4. Licensing and royalties: Patent protection can provide an opportunity for companies and individuals to licence or sell their AI-generated inventions, generating revenue through licensing fees or royalties.
  5. Preventing infringement: Patent protection can help prevent others from using, selling, or manufacturing AI-generated inventions without permission. This can protect the rights and interests of inventors and ensure that they receive proper compensation for their work.

Background of Patent Law and AI-generated Inventions 

Patent law is a complex and rapidly evolving area of law that governs the legal rights of inventors and the protection of their innovations. The basic principles of inventorship are rooted in the idea that inventors should be able to enjoy exclusive rights to their inventions for a limited period of time in exchange for publicly disclosing their innovations. In general, the principles of inventorship state that an inventor is someone who has made a significant contribution to the conception or reduction to the practice of an invention. The definition of what constitutes a significant contribution varies by jurisdiction, but it typically includes contributing to the conceptualization of an invention, developing new technology, or improving upon existing technology. In order to obtain a patent, an invention must meet several legal requirements, including novelty, non-obviousness, and utility. Novelty requires that the invention not be known or disclosed to the public before the patent application is filed. Non-obviousness requires that the invention not be obvious to someone skilled in the relevant field. The utility requires that the invention have some practical application or use.

Overview of the current legal framework for patent protection

The current legal framework for patent protection varies by country, but most countries have laws and regulations in place that provide some form of protection for AI-generated inventions. In general, the legal framework for patent protection aims to balance the interests of inventors and the public, by providing inventors with exclusive rights to their inventions for a limited period in exchange for publicly disclosing their innovations. In the United States, the primary law that governs patent protection is the Patent Act of 1952, which gives inventors the right to exclude others from making, using, selling, and importing an invention for a period of 20 years from the date of filing. In order to obtain a patent, an invention must be novel, non-obvious, and useful.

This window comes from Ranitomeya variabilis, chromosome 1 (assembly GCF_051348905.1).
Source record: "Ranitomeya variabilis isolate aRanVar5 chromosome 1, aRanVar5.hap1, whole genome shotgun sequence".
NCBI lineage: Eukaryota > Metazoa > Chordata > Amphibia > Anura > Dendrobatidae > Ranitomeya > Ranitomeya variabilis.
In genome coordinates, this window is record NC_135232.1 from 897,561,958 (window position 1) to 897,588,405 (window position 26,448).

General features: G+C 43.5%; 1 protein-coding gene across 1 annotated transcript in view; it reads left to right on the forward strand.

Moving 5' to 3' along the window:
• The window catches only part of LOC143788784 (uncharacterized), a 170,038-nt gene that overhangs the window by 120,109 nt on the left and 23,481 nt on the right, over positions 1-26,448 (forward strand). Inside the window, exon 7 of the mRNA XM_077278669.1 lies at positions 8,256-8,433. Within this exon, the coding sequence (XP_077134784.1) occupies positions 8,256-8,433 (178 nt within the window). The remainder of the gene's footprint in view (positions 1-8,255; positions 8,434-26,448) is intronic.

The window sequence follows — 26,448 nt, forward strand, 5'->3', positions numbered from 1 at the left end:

In Europe, the European Patent Office (EPO) is responsible for granting patents that cover all member countries of the European Patent Organization. The EPO requires that inventions be novel, inventive, and capable of industrial application in order to be eligible for patent protection. 

In India, the primary law that governs patent protection is the Patents Act of 1970, which provides for the grant of patents for inventions that are new, inventive, and capable of industrial application.

In China, the State Intellectual Property Office (SIPO) is responsible for granting patents and enforcing intellectual property rights. To be eligible for patent protection in China, an invention must be novel, inventive, and useful. It is important to note that the legal framework for patent protection of AI-generated inventions is still evolving, and there are ongoing debates and discussions about how best to balance the interests of inventors and the public in this area. Nevertheless, it is clear that obtaining patent protection can play an important role in securing the future of AI-generated inventions and ensuring that the benefits of these innovations are shared fairly and widely.

Legal Status of DABUS Inventions

The invention conceived by DABUS is in patent pending status in many jurisdictions such UK, Europe, and the US. The patent applications were rejected in the UK, Europe, and the US because the AI does not have a legal personality and cannot have a legal title. However, South Africa granted the DABUS patent, as the South African patent office only checked if a list of relevant forms is duly completed and submitted, rather than a substantive patent search and examination. Following the South African patent office granting the DABUS patent, the Federal Court of Australia provided a judgment stating that the AI can be listed as a patent inventor, which was to promote innovation and not to prohibit the Patent Act. However, there has been an appeal to the Full Federal Court.